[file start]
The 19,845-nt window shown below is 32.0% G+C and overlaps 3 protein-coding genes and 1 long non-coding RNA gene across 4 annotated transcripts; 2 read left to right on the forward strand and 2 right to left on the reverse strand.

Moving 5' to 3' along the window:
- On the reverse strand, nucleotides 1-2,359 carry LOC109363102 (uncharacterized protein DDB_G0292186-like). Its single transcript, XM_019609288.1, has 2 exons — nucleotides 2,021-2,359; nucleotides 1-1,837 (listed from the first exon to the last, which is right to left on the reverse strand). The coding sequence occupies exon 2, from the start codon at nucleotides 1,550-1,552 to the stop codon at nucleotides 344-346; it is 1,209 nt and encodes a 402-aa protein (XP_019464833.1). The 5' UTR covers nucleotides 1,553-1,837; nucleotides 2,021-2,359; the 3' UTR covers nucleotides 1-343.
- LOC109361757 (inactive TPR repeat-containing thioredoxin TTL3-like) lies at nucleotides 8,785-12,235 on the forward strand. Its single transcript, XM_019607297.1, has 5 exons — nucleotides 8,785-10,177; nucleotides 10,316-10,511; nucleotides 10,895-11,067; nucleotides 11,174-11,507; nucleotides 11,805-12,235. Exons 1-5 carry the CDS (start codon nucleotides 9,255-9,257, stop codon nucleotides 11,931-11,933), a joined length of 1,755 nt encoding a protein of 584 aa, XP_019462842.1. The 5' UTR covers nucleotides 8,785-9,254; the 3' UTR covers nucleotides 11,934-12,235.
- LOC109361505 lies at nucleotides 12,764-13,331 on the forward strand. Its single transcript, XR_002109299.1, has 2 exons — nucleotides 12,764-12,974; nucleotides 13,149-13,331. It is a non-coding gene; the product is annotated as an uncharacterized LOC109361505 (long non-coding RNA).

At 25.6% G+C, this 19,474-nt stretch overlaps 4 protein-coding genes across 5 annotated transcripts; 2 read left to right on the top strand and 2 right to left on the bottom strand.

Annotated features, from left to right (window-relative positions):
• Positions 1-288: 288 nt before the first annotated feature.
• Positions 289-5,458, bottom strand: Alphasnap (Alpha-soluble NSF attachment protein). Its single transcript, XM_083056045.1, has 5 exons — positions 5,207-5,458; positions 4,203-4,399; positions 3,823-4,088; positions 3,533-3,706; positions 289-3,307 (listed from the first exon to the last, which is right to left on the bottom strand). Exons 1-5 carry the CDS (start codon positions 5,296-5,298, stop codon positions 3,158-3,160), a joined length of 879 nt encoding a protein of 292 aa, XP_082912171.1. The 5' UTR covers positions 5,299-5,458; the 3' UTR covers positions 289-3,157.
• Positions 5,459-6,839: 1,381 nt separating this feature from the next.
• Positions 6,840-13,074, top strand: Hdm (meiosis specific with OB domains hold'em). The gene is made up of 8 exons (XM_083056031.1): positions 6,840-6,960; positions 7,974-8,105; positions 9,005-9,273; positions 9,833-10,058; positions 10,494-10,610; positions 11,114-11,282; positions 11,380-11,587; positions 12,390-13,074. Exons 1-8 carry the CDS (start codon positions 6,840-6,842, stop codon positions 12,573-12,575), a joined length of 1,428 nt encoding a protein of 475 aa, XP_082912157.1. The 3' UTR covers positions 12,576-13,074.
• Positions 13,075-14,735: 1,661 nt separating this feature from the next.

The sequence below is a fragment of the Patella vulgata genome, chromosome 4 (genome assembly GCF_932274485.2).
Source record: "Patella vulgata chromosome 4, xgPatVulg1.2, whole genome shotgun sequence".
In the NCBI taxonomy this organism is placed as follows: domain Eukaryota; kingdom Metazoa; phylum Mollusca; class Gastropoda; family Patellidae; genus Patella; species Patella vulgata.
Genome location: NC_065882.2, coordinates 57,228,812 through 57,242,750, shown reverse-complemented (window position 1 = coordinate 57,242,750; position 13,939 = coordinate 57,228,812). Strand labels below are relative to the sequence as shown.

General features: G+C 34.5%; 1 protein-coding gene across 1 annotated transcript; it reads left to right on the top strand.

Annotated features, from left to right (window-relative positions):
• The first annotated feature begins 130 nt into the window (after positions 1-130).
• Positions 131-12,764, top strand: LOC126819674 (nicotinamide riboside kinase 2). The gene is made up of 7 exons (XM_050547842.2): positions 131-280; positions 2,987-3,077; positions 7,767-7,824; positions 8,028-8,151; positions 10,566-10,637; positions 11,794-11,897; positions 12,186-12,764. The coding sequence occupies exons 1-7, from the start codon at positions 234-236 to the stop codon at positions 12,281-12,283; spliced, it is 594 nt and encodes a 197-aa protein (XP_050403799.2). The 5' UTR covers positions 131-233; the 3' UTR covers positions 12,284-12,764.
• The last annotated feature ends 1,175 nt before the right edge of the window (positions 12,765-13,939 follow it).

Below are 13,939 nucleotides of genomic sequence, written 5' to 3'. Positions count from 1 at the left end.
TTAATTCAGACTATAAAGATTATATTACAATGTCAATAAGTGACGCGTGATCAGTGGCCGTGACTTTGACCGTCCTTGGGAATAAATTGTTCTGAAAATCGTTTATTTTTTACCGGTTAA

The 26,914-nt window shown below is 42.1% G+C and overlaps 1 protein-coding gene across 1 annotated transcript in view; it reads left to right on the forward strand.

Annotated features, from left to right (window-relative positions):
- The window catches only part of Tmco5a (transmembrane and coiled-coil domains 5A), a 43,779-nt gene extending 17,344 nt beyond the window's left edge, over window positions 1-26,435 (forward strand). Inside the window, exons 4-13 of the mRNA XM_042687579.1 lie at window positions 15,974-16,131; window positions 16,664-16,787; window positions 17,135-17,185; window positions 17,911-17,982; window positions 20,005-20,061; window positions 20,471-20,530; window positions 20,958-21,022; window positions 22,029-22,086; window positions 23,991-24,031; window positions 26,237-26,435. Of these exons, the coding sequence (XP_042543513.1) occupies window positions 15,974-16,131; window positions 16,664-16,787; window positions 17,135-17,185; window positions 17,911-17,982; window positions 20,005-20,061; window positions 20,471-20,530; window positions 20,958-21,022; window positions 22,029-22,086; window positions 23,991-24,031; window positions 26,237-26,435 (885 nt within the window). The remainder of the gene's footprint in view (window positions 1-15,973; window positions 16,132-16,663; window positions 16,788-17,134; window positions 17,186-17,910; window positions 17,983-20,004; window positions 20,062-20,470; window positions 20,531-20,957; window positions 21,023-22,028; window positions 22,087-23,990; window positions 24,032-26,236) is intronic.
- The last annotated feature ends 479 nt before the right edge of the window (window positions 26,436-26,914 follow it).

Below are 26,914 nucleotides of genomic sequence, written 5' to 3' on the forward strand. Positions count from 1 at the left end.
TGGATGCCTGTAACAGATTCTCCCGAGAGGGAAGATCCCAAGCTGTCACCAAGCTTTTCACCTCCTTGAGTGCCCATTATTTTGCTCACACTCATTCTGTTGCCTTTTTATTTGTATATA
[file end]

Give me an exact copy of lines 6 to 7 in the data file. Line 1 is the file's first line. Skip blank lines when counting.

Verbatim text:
At 25.6% G+C, this 19,474-nt stretch overlaps 4 protein-coding genes across 5 annotated transcripts; 2 read left to right on the top strand and 2 right to left on the bottom strand.

Annotated features, from left to right (window-relative positions):